PHOTOACCLIMATION IN THE PHOTOTROPHIC MARINE CILIATE MESODINIUM RUBRUM (CILIOPHORA)

Authors

  • Holly V. Moeller,

    1. Environmental Biophysics and Molecular Ecology Program, Institute of Marine and Coastal Sciences, Rutgers University, 71 Dudley Road, New Brunswick, New Jersey 08901, USA
    Search for more papers by this author
    • Present address: Department of Biology, Stanford University, 371 Serra Mall, Stanford, California 94305, USA.

  • Matthew D. Johnson,

    1. Environmental Biophysics and Molecular Ecology Program, Institute of Marine and Coastal Sciences, Rutgers University, 71 Dudley Road, New Brunswick, New Jersey 08901, USA
    Search for more papers by this author
    • Present address: Woods Hole Oceanographic Institution, 266 Woods Hole Road, Woods Hole, Massachusetts 02543, USA.

  • Paul G. Falkowski

    1. Environmental Biophysics and Molecular Ecology Program, Institute of Marine and Coastal Sciences, Rutgers University, 71 Dudley Road, New Brunswick, New Jersey 08901, USA
      Department of Earth and Planetary Sciences, Rutgers University, 610 Taylor Road, Piscataway, New Jersey 08854, USA
    Search for more papers by this author

  • Received 24 May 2010. Accepted 13 September 2010.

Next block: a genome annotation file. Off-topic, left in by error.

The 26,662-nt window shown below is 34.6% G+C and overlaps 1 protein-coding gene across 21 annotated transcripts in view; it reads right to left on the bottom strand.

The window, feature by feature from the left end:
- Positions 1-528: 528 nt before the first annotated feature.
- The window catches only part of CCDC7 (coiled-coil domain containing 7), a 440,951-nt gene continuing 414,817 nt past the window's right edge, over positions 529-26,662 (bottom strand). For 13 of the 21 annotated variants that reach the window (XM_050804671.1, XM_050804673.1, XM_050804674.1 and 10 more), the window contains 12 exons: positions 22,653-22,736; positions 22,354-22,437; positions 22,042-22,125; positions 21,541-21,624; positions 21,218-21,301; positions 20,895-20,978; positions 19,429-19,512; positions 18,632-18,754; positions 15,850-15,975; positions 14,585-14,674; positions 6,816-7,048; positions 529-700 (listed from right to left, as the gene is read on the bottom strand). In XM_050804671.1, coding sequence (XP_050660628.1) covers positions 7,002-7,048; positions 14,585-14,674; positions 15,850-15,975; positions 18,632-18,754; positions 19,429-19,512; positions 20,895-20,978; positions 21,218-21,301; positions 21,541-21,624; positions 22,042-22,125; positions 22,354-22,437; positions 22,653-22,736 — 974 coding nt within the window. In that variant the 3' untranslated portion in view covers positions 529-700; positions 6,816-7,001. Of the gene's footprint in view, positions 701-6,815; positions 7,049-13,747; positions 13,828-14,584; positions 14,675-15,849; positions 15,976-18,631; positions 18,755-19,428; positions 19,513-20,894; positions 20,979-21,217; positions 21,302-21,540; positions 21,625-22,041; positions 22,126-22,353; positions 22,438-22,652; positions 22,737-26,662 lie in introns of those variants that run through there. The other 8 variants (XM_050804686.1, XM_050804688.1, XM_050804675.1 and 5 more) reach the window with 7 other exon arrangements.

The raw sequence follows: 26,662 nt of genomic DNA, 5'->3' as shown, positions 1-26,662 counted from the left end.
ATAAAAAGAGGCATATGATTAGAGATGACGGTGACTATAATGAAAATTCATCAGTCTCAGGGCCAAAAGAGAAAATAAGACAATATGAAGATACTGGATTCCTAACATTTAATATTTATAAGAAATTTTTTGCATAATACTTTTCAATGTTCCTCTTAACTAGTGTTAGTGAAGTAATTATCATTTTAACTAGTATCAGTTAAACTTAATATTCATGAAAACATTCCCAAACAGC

Abstract

Mesodinium rubrum (=Myrionecta rubra), a marine ciliate, acquires plastids, mitochondria, and nuclei from cryptophyte algae. Using a strain of M. rubrum isolated from McMurdo Sound, Antarctica, we investigated the photoacclimation potential of this trophically unique organism at a range of low irradiance levels. The compensation growth irradiance for M. rubrum was 0.5 μmol quanta · m−2 · s−1, and growth rate saturated at ∼20 μmol quanta · m−2 · s−1. The strain displayed trends in photosynthetic efficiency and pigment content characteristic of marine phototrophs. Maximum chl a–specific photosynthetic rates were an order of magnitude slower than temperate strains, while growth rates were half as large, suggesting that a thermal limit to enzyme kinetics produces a fundamental limit to cell function. M. rubrum acclimates to light- and temperature-limited polar conditions and closely regulates photosynthesis in its cryptophyte organelles. By acquiring and maintaining physiologically viable, plastic plastids, M. rubrum establishes a selective advantage over purely heterotrophic ciliates but reduces competition with other phototrophs by exploiting a very low-light niche.

Ancillary